More JWST Priorities

Image (Credit): This diagram shows Lucy’s orbital path in green after her October 2021 launch to visit the Trojan asteroids. (Southwest Research Institute)

Last week I noted some of the mission priorities in the James Webb Space Telescope’s (JWST) first year. Those priorities were listed under “Exoplanets and Disks.” I thought I would highlight a few more, this time from the “Solar System Astronomy” list. Here are five more priorities:

  • Pluto’s Climate System with JWST;
  • The Moons of Uranus: A NIRSpec Investigation of Their Origins, Organic Constituents, and Possible Ocean World Activity;
  • A Pure Parallel Survey of Water in the Asteroid Belt;
  • DiSCo-TNOs: Discovering the Composition of the Trans-Neptunian Objects, Icy Embryos for Planet Formation; and
  • JWST Observations of Lucy Mission Targets.

Each of these priorities come with an explanation of the mission. For example, here is a little more about NASA’s Lucy mission from the JWST proposal:

The Lucy spacecraft – to be launched at approximately the same time as JWST – will perform the first ever in situ exploration of the Jupiter Trojan asteroids. Trojans are the largest population of solar system bodies currently unvisited by spacecraft, and revealing their composition and formation history is the key to untangling disparate hypothesis for the early dynamical evolution of the entire solar system.

Understanding these enigmatic bodies requires not just the high spatial resolution imagery and spectroscopy that will be afforded by Lucy, but also the superb near- and mid-infrared spectroscopy of which JWST is uniquely capable. The high signal-to-noise, high spectral resolution, and extended wavelength coverage beyond the capabilities of Lucy will allow JWST to sensitively probe the organic, carbonate, and silicate components of the surfaces of the Trojans. Meanwhile, the Lucy spectra and images will place these observations into their geological and historical context, greatly extending the scientific utility of both the JWST observations and the Lucy visit. Together these observations will paint a rich picture of this population, allowing us to trace connections with other bodies studied remotely and in situ across the solar system.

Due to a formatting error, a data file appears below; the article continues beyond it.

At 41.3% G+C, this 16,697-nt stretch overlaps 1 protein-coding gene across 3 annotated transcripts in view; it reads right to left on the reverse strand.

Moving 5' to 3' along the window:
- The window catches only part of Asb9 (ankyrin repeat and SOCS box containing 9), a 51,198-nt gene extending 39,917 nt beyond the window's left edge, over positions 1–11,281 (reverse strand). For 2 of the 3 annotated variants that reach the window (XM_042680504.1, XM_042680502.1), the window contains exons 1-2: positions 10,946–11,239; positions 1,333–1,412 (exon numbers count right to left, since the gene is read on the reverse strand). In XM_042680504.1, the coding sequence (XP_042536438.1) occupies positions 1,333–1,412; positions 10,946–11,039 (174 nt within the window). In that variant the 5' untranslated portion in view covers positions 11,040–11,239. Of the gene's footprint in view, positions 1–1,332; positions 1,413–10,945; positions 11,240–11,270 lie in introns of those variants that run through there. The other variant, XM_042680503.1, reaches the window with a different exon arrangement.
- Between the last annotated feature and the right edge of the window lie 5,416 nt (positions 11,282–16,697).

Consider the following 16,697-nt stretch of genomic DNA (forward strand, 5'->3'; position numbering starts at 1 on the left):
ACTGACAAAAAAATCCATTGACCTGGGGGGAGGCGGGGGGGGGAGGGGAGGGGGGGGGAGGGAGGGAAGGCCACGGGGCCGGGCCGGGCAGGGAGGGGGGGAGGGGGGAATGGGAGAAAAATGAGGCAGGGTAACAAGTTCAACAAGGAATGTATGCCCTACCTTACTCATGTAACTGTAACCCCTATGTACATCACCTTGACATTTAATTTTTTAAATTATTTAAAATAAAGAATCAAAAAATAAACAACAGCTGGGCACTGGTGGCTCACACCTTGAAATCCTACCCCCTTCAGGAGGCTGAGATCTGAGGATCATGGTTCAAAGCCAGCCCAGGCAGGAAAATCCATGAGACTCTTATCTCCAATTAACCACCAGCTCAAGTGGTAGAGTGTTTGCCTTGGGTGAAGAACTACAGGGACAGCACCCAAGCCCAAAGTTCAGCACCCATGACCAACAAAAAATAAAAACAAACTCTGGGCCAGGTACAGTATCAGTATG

Lucy was launched last October and is expected to encounter its first Trojan asteroid until August 2027. You can find the full mission timeline here.

Television: More Space Stories This Summer

Image (Credit): The eight plants of our solar system. (NOVA)

If you are looking for space series beyond the Moon, PBS has a few more shows for you. With the James Webb Space Telescope releasing the first photos next week, now is the time to brush up on the mission with a NOVA special. And check out the earlier NOVA piece on the planets as well. Dates and times may vary by region.

NOVA: Ultimate Space Telescope, July 13 at 9pm (28 minutes):

How did NASA engineers build and launch the most ambitious telescope of all time? Follow the dramatic story of the James Webb Space Telescope—the most complex machine ever launched into space. If it works, scientists believe that this new eye on the universe will peer deeper back in time and space than ever before to the birth of galaxies, and may even be able to “sniff” the atmospheres of exoplanets as we search for signs of life beyond Earth. But getting it to work is no easy task. The telescope is far bigger than its predecessor, the famous Hubble Space Telescope, and it needs to make its observations a million miles away from Earth—so there will be no chance to go out and fix it. That means there’s no room for error; the most ambitious telescope ever built needs to work perfectly. Meet the engineers making it happen and join them on their high stakes journey to uncover new secrets of the universe.

NOVA: The Planets, July 7 & 14 at 8pm (5 episodes)